Speculating in the stock market is very risky. The predicate is the Greater Fool Theory. This form of speculation requires no information or at best information based on unscientific methods of divining movements in the prices of stocks. This theory explains those buy long or sell short transactions that are initiated by someone regardless of current quoted market price for a stock who believes that there is a greater fool somewhere who will take him out of his position at a price that will produce a profit for him. No deep analysis is required.
A key question for anyone who enters the market: are you an investor or a speculator?
I am an investor. The following information comes from The Theory of Investment Value by John Burr Williams:
The Market for a Single Stock. Both wise men and foolish will trade in the market, but no one group by itself will set the price. Nor will it matter what the majority, however overwhelming, may think; for the last owner, and he alone, will set the price. The marginal opinion will determine market price.
Investors and Speculators. So far we have discussed a stock market for investors only. Bull or bear a man may be, and still be an investor rather than a speculator, so long as he looks to dividends rather than to price changes to justify the cost of his stock. There exists another large class of traders, however, made up of speculators, whose business it is to buy and sell for changes in price alone. To these speculators dividends are inconsequential because they hold for too short a time to receive many dividends.
To gain by speculation, a speculator must be able to foresee price changes. Since price changes coincide with changes in marginal opinion, he must in the last analysis be able to foresee changes in opinion. Successful speculation consists in just this. It requires no knowledge of intrinsic value as such, but only of what people are going to believe intrinsic value to be. Now opinion, when it changes, need not change for the right; it may change for the wrong, and the probability of a change for the wrong is about as great as of a change for the right. If opinion were not found in part on current dividends and changes therein, there would be nothing to prevent price and value from drifting miles apart.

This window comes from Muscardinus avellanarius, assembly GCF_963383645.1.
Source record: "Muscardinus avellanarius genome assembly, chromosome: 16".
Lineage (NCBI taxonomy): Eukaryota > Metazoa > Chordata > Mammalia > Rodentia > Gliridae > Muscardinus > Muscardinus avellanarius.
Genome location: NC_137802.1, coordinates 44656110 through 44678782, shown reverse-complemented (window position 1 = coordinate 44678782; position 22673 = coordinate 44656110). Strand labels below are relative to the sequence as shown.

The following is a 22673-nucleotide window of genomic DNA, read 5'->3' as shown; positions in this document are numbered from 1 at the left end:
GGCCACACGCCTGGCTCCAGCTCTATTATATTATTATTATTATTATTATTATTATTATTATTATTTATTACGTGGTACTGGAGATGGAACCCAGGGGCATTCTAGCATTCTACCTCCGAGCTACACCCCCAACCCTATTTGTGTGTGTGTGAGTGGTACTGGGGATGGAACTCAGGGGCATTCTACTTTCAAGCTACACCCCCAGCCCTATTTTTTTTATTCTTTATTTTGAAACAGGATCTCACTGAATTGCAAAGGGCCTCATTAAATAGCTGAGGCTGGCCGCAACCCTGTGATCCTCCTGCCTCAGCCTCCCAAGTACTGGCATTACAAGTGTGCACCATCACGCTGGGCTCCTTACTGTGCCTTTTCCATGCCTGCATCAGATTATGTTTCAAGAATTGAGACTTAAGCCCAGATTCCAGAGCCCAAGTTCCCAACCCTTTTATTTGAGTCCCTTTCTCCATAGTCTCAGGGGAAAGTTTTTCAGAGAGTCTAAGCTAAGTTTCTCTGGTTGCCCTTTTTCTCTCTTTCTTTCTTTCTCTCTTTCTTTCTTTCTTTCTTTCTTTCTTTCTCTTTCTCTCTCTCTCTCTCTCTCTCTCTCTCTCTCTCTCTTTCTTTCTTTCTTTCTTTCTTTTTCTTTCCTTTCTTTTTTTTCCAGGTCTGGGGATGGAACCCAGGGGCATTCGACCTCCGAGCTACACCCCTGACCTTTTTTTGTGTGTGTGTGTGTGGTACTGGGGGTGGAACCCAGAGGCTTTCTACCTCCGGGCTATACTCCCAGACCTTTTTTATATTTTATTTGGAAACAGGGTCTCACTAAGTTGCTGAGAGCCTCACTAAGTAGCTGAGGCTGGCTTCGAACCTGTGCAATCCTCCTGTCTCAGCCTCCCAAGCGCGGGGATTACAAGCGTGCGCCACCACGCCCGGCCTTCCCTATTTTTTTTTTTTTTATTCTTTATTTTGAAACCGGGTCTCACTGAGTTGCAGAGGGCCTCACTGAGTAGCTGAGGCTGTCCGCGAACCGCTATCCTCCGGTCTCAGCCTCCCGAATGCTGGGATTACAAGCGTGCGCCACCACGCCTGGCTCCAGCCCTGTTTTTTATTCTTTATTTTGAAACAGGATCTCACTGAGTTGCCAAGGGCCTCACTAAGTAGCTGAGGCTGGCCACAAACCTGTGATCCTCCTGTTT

How to foretell changes in opinion is the heart of the problem of speculation, just as how to foretell changes in dividends is the heart of the problem of investment.
Since opinion is made by the news, the task of forecasting opinion resolves itself into the task of forecasting the news. There are two ways to do this: either to cheat in the matter, or to study the forces at work.
Cheating has been outlawed, so far as can be, by the Securities Act of 1934, which tries to prevent insiders from gaining by foreknowledge of dividend changes, earnings statements, contracts let, etc., and requires these insiders to refund all short-term profits in their own stock to the treasury of their company. … In having access to this inside information, officers and directors have a most unfair advantage over the host of ordinary stockholders. Only stupidity or indifference, on the one hand, or great scrupulousness or recklessness on the other hand, can prevent insiders from getting rich in the market, and all that the law itself can really do is to advertise the ethics of the problem.
No one man can hope to be an expert in everything, and if he ventures to speculate outside his own special field he takes the chance of finding that he has bet not with but against the experts, for which impudence he must pay dearly.